[tz] Irish Standard Time vs Irish Summer Time

Paul.Koning at dell.com Paul.Koning at dell.com
Fri Jan 19 14:58:37 UTC 2018

> On Jan 19, 2018, at 2:22 AM, Robert Elz <kre at munnari.OZ.AU> wrote:
>  From: Tom Lane <tgl at sss.pgh.pa.us>
>  Date: Fri, 19 Jan 2018 01:07:18 -0500
>  Subject: Re: [tz] Irish Standard Time vs Irish Summer Time
>  | How, exactly, will it improve anyone's life to change from "tm_isdst = 1
>  | means that local time is advanced" to "tm_isdst means something, but
>  | nobody knows what"?
> The issue is that "means the local time is advanced" is, and always
> has been, an invalid assumption based uon apparent observed behaviour,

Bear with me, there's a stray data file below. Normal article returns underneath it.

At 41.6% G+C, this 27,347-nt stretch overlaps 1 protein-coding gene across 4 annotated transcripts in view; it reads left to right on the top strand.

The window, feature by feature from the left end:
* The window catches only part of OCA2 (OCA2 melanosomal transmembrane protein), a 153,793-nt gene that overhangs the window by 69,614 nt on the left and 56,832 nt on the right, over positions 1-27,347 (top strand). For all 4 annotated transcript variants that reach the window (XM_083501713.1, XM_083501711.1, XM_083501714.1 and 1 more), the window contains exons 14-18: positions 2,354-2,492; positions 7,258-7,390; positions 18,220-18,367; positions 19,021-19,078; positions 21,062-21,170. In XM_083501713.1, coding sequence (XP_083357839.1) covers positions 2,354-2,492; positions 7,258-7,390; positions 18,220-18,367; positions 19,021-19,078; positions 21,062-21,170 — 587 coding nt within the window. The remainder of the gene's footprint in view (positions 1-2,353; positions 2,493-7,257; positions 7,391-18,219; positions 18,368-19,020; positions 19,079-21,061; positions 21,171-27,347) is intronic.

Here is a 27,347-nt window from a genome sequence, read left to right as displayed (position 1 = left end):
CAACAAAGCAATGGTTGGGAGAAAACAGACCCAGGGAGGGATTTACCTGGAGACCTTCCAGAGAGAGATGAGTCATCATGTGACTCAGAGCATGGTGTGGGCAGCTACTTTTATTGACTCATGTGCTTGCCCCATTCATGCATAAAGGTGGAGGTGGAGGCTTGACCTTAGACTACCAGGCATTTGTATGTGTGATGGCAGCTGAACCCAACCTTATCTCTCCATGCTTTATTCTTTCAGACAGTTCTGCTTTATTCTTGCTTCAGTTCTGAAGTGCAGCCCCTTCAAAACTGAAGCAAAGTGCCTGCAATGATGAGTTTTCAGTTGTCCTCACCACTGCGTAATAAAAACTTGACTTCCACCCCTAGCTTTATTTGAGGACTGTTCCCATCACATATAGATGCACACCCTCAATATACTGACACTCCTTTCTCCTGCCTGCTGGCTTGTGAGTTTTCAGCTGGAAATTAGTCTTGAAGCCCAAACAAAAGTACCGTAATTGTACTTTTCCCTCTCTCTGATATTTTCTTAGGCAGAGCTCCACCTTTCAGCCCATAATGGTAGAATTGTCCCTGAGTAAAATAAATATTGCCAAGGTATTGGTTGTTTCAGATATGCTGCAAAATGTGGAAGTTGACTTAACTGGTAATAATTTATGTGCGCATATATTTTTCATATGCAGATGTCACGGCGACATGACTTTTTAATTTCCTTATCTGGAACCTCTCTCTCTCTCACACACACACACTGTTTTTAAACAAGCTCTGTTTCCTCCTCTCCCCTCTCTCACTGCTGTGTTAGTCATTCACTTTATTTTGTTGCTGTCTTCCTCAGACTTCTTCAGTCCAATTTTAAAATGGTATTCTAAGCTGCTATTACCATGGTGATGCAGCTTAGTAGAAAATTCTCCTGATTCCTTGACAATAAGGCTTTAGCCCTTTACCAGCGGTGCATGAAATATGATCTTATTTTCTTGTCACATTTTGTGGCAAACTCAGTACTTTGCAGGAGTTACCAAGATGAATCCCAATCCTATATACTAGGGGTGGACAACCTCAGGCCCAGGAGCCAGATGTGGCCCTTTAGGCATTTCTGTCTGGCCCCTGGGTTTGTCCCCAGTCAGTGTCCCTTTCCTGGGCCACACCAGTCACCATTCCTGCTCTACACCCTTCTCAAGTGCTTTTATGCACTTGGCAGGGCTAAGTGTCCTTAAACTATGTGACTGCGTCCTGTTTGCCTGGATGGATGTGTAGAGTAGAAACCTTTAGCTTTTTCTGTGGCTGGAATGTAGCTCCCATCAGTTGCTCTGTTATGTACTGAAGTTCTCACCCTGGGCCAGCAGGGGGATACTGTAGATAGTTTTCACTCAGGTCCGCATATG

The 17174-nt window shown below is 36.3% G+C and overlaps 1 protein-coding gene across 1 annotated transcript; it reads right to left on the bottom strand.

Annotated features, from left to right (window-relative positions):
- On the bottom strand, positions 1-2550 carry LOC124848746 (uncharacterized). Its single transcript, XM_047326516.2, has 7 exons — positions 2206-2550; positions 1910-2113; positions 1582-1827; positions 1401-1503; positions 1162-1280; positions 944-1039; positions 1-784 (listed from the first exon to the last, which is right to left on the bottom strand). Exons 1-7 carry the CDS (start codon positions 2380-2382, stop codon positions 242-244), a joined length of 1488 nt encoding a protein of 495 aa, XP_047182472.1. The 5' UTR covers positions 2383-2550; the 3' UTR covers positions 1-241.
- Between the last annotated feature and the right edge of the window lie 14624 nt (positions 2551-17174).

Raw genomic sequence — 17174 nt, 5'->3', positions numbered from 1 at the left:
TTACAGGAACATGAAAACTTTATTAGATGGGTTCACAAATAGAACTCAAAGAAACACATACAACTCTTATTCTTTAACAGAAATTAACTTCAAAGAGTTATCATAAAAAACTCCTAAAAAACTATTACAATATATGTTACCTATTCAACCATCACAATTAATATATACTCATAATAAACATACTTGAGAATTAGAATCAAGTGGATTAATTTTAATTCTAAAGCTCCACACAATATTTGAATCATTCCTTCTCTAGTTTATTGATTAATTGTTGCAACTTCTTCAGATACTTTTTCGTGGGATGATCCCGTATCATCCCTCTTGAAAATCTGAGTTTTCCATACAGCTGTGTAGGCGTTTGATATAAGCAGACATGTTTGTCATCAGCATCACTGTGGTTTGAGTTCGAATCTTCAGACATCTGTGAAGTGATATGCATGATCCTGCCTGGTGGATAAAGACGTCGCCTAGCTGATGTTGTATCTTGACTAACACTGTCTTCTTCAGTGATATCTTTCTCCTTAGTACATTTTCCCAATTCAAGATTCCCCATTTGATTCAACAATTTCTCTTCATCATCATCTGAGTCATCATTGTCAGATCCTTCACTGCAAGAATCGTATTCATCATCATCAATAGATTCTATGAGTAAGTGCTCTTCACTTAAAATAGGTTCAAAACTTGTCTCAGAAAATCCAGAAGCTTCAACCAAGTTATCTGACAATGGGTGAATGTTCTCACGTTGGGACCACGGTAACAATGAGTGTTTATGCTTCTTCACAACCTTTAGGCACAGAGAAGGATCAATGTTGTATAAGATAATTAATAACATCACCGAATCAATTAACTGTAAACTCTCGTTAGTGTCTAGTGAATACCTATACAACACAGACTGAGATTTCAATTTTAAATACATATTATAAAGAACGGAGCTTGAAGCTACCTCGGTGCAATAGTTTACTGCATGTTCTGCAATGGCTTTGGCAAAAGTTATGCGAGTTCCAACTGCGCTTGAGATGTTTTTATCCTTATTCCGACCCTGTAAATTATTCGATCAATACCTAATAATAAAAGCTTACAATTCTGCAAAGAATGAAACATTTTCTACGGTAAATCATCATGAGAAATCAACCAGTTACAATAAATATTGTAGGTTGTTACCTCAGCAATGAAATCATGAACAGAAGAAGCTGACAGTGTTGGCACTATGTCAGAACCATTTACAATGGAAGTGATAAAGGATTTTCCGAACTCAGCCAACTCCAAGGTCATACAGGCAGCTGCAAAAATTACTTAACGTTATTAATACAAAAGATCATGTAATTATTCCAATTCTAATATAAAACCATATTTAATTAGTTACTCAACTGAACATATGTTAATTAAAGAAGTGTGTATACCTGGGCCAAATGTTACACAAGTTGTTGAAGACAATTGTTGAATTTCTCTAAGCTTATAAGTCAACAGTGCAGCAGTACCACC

> rather than any definition.
> In the past software sometimes assumed it meant "advanced by 1 hour"
> but that's been broken for so long that it is generally been forgotten
> now (I hope.)
> The original use of tm_isdst was an as index into the tzname[] array
> to allow software to get the correct abbreviation to display. ...

I can believe that this is one usage that has appeared in some code at some time.

"Well defined semantics" requires having a meaning that's clearly and consistently documented and well understood to be the agreed to meaning.  It's not clear that applies to the is_dst field.  Does POSIX say anything?

A sample from a couple of manpages shows one (Mac OS, which takes it from BSD) describing it as "is summer time in effect" while Linux says "daylight savings time".  These both match "local time is advanced". 

So it seems to me that calling "local time is advanced" an "invalid assumption" is not justified.  Perhaps it would be valid to call it overly optimistic since it's based on informal definitions (manpages from certain OS implementations) but there clearly is non-zero basis for applying that definition.


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